It is an established fact that no Indian citizen, as directed by SEBI and regulated by RBI, so as to minimize the risk involved, shall, under any circumstances, through any electronic or online forex trading platform Cannot trade forex inside Indian territory. 

Based on the RBI circular issued in 2013, forex trading through electronic or internet trading portals has been prohibited. However, forex trading is considered legal when one does it through specified forex trading platforms and the base currency is INR (Indian Rupee).

Simply put, the Indian government has limited trading for Indian residents to trade only currency pairs that are benchmarked against the INR (Indian Rupee).

As an Indian resident, as long as you are trading through any specified Indian brokerage that allows access to exchanges such as NSE, BSE and MCX-SX in India and provides access to currency derivatives, Transactions made for business are considered completely legal.

Prior to this, the only tradable instruments were the EURINR, GBPINR, JPYINR, and USDINR. However, the Reserve Bank of India further allowed, since 10 December 2015, exchanges to offer cross-currency futures contracts and exchange-traded currency options in three more currency pairs, EUR-USD, GBP-USD, and USD-JPY. Gave.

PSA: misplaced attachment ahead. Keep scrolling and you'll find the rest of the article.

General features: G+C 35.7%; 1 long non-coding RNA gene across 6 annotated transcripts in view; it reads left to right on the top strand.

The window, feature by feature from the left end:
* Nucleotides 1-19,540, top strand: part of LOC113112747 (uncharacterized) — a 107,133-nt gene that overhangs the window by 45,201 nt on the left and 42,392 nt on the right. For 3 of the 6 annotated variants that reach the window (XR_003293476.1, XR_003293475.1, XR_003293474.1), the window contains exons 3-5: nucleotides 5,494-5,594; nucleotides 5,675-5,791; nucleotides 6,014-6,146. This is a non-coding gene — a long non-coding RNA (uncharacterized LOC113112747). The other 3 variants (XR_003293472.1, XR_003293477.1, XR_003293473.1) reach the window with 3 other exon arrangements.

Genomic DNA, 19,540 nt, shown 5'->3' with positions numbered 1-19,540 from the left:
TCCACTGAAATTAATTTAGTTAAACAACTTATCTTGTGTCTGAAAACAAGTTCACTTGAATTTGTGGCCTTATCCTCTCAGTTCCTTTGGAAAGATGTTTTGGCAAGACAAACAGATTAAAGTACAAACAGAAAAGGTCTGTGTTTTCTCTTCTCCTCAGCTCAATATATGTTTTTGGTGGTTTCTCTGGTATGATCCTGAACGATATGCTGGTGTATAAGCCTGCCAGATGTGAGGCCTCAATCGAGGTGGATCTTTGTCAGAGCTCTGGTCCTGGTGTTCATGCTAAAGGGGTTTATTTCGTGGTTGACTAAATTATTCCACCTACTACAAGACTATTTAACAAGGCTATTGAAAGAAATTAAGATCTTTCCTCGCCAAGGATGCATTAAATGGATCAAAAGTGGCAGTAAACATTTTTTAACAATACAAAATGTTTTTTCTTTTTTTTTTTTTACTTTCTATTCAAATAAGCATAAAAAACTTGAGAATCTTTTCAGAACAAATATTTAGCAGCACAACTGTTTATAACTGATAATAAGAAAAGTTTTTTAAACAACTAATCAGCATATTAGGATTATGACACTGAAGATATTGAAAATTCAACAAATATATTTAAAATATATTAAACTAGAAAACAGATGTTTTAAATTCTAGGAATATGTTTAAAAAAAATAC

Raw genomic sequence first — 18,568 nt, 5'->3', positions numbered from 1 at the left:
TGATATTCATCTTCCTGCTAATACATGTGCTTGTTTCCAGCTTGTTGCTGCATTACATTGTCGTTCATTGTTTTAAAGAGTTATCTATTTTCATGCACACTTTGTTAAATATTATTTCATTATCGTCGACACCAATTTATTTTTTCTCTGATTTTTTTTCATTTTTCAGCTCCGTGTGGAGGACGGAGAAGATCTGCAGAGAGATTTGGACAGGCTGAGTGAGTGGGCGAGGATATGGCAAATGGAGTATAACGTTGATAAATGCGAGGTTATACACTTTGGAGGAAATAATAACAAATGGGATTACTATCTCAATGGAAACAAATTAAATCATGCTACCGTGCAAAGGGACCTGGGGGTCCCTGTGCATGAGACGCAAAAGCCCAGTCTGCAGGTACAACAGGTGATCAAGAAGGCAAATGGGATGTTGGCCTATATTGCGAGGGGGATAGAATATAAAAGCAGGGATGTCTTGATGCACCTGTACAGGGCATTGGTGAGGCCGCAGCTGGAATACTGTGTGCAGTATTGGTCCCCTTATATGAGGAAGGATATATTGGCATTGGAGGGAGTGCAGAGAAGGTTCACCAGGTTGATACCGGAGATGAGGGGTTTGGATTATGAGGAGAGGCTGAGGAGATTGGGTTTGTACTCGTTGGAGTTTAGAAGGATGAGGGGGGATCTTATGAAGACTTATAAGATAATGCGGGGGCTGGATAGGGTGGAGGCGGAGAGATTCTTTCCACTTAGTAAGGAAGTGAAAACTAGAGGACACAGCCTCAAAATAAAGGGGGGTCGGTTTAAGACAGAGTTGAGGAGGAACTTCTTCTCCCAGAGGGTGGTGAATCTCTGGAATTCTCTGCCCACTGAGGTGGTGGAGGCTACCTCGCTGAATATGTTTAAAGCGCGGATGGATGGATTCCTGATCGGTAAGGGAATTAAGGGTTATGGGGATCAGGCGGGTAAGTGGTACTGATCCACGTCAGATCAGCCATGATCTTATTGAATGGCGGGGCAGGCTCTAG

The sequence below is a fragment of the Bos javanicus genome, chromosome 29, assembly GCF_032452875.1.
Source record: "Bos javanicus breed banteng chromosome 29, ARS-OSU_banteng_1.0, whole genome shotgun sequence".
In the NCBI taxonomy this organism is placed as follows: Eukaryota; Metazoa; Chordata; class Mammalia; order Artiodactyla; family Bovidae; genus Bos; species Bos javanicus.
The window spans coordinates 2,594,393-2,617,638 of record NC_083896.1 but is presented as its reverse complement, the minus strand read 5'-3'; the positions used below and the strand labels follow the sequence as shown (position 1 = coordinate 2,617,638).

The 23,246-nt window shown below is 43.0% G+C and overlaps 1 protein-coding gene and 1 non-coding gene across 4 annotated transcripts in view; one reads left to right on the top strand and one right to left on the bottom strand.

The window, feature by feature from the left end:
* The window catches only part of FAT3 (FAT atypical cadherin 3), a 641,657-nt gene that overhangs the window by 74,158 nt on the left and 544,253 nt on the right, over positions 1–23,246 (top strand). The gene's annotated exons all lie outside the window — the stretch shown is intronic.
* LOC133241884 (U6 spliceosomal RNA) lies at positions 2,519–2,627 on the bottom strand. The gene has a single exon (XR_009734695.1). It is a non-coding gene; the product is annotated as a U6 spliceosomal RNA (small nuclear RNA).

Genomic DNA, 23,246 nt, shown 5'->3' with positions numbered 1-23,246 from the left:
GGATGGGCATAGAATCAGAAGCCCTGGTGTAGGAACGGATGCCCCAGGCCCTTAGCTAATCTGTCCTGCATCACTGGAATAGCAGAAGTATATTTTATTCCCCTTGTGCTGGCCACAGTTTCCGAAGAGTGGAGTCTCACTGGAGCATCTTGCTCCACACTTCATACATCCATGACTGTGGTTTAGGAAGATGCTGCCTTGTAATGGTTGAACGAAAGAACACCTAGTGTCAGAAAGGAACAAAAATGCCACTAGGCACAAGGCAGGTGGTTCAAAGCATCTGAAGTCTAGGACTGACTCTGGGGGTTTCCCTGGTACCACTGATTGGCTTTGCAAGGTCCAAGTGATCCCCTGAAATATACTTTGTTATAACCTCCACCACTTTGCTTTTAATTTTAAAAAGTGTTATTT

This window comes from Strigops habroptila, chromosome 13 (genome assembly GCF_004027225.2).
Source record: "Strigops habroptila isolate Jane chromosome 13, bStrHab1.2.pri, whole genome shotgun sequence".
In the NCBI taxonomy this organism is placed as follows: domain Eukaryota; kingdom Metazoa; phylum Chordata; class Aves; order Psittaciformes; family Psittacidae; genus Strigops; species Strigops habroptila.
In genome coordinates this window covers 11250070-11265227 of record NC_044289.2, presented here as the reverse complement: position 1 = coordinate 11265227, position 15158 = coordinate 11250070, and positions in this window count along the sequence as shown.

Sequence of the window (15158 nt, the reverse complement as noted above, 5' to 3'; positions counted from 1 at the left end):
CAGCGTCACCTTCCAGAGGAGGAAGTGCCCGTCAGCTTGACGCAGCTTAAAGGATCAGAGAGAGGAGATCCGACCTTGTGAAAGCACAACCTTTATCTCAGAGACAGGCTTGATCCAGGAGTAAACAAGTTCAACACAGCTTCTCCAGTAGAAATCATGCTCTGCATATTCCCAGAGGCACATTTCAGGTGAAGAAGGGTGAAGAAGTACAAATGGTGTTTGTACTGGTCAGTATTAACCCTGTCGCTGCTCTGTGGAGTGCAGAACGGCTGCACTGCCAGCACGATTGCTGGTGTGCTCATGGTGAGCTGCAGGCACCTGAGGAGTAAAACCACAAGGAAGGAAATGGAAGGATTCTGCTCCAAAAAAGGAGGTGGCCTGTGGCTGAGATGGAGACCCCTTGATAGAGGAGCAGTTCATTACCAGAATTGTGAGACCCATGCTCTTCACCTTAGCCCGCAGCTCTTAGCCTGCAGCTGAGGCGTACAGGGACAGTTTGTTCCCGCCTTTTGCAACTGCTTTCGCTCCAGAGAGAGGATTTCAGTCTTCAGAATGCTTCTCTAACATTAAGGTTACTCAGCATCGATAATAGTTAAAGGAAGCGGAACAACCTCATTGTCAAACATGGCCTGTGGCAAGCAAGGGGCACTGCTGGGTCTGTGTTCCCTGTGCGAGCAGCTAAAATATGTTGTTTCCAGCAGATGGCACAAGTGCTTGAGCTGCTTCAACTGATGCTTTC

At this juncture, it should be duly noted that under the Foreign Exchange Management Act (FEMA), 1999 or the FEMA Act, forex trading illegally carried out in India may attract imprisonment or fine. However, it may be noted the fact that there are no restrictions on foreign exchange trading in India for NRIs.

How does forex trading work?

Unlike stocks or commodities, forex trading does not take place in the form of exchanges but in a direct way between two parties, obviously, in an over-the-counter (OTC) market. The said OTC market is divided into three different types, the spot, forward and future forex markets. 

Forex trading involves selling one currency to buy another, which is why it is quoted in pairs. In simple words, a forex pair is worth one unit of the “base” currency in relation to the “quote” currency. Each currency in the pair is listed as a three-letter code – two letters for the region and one for the currency.

For example, GBP/USD is a currency pair that involves buying the Great British Pound and selling the US Dollar, which explains the prefix ‘P’ for the pound and ‘D’ for the dollar.

In addition, currency pairs can be grouped into the following categories: